[ic] Call for testers

David Christensen david at endpoint.com
Mon Jun 22 03:42:55 UTC 2009

On Jun 20, 2009, at 6:58 PM, Gert van der Spoel wrote:

> I have been looking at the GDBM problems and have been able to solve  
> them in
> my particular case
> ... I only am not able to rationalize the changes, which is annoying  
> hehe..

 From your patch to GDBM.pm, you just removed the utf8 filters on the  
GDBM handle, so the data you read in from the GDBM file is just the  
raw value for the key.  Was the issue you were trying to solve one of  
corrupt values being read in, or was it missing values?  Without  
upgrading the contents of the GDBM files, the utf8 filters would  
(presumably) die when trying to decode data from an 8-bit encoding  
such as latin-1, so there would never be a successful read for keys  
with hi-bit values unless the underlying encoding already was utf8.   
If values were missing, that would presumably be due to hi-bit keys  
being looked up by their encoded form, which is no longer the same as  
the raw octets.

The original testing may have been done on ASCII only, which is a  
trivial subset of UTF8, which may be why we didn't encounter this  
issue before, as decoding utf8 for an all ASCII byterange is a noop,  
and hence would not result in dying.

It seems to me that we have a few choices:

1) run some sort of catalog upgrade program to update any GDBM file  
from their original encoding to UTF8-encoded.  This has the downside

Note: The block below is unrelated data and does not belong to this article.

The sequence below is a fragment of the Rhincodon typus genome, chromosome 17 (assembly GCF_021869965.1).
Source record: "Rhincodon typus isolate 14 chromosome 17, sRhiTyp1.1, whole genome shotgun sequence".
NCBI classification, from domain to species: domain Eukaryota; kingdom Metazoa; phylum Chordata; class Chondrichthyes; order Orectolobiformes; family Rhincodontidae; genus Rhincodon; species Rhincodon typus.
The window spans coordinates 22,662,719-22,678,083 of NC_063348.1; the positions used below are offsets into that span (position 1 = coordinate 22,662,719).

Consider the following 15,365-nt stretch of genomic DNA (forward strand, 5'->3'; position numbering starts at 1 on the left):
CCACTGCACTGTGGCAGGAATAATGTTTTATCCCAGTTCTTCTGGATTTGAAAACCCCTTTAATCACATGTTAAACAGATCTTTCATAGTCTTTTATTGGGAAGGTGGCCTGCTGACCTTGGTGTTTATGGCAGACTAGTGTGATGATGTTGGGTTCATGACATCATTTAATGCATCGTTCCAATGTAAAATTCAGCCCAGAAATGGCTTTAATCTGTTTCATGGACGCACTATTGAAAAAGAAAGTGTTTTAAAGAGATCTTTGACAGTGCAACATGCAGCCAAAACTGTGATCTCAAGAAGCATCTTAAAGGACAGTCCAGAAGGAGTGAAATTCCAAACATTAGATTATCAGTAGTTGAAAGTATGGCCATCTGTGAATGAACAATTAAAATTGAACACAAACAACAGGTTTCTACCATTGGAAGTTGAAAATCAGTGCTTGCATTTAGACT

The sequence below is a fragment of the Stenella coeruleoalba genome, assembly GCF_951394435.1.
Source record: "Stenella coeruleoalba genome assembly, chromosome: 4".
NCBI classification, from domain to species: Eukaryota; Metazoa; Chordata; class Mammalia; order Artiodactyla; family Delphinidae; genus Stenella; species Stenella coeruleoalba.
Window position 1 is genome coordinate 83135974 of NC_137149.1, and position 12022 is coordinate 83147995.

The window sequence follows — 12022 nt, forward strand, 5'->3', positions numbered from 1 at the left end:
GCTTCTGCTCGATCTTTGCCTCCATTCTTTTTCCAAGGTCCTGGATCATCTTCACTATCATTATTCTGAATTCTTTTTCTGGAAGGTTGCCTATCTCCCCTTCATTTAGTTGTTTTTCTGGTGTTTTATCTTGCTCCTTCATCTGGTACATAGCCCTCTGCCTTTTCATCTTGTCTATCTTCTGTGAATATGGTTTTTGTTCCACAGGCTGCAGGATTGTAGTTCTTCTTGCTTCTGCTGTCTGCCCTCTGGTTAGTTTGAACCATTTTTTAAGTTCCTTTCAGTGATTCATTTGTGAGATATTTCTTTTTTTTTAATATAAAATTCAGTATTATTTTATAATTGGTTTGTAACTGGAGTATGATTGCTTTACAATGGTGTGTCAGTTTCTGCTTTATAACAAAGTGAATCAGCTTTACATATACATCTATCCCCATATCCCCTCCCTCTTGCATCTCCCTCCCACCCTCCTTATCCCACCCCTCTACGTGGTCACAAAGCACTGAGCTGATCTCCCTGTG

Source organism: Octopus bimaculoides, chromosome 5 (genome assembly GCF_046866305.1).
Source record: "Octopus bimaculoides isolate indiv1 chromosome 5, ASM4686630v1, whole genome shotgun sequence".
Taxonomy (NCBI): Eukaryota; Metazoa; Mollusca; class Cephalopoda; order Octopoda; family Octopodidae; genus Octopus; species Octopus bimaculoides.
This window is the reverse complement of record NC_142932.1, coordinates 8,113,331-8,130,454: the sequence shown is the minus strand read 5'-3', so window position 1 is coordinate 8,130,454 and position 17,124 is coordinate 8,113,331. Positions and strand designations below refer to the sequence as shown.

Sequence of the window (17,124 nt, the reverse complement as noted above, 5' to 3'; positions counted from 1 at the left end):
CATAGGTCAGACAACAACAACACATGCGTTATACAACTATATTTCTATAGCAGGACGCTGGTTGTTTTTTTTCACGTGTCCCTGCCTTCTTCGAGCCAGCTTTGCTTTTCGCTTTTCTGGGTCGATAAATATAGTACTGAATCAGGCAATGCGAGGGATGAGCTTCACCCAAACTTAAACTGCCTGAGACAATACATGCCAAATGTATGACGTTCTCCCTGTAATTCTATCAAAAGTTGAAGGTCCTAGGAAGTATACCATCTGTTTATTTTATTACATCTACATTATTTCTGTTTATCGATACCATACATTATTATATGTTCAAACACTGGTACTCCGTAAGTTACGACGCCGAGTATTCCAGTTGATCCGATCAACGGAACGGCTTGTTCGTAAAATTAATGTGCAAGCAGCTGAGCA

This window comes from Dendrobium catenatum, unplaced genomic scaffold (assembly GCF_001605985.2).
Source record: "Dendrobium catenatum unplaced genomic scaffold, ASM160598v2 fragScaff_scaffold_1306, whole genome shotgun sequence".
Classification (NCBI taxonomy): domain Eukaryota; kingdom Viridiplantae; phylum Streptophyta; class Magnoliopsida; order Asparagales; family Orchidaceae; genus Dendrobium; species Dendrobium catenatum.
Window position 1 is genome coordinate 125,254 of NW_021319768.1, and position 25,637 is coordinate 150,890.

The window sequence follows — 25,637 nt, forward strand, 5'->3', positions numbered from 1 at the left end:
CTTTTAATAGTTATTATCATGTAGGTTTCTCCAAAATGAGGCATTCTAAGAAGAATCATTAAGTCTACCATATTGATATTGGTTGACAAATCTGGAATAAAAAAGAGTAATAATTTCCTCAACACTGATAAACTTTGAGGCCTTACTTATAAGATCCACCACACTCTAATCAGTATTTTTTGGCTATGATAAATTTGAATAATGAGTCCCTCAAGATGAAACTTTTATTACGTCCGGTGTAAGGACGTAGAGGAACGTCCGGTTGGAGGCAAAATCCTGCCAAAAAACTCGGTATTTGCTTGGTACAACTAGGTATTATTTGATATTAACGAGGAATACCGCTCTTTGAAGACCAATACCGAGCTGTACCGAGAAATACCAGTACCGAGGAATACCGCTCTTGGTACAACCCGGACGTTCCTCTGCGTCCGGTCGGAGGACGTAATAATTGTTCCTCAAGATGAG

of being a mutable change to the catalog which is not nicely  

2) document the fact that these files need to be updated.  This relies  
on people being knowledgeable enough to handle this on their own.

3) define a variable with a default fallback legacy encoding, which if  
UTF8 decoding fails, attempts to decode with the legacy encoding.  In  
this case, this would enable the transparent handling of such  
differences in encoding, although there could certainly be some  
possibility of errors creeping in.

4) have some sort of metadata table which contains a list of tables  
and their known encoding status.  This would enable us to decode the  
specific encoding on the fly, and would also enable us to perform a  
bulk encoding change to UTF8 if the user desired at some point.

I'm leaning to some combination of 3 and 4, but if anyone else has  
ideas about how to manage this, I'd be glad to hear them.


David Christensen
End Point Corporation
david at endpoint.com

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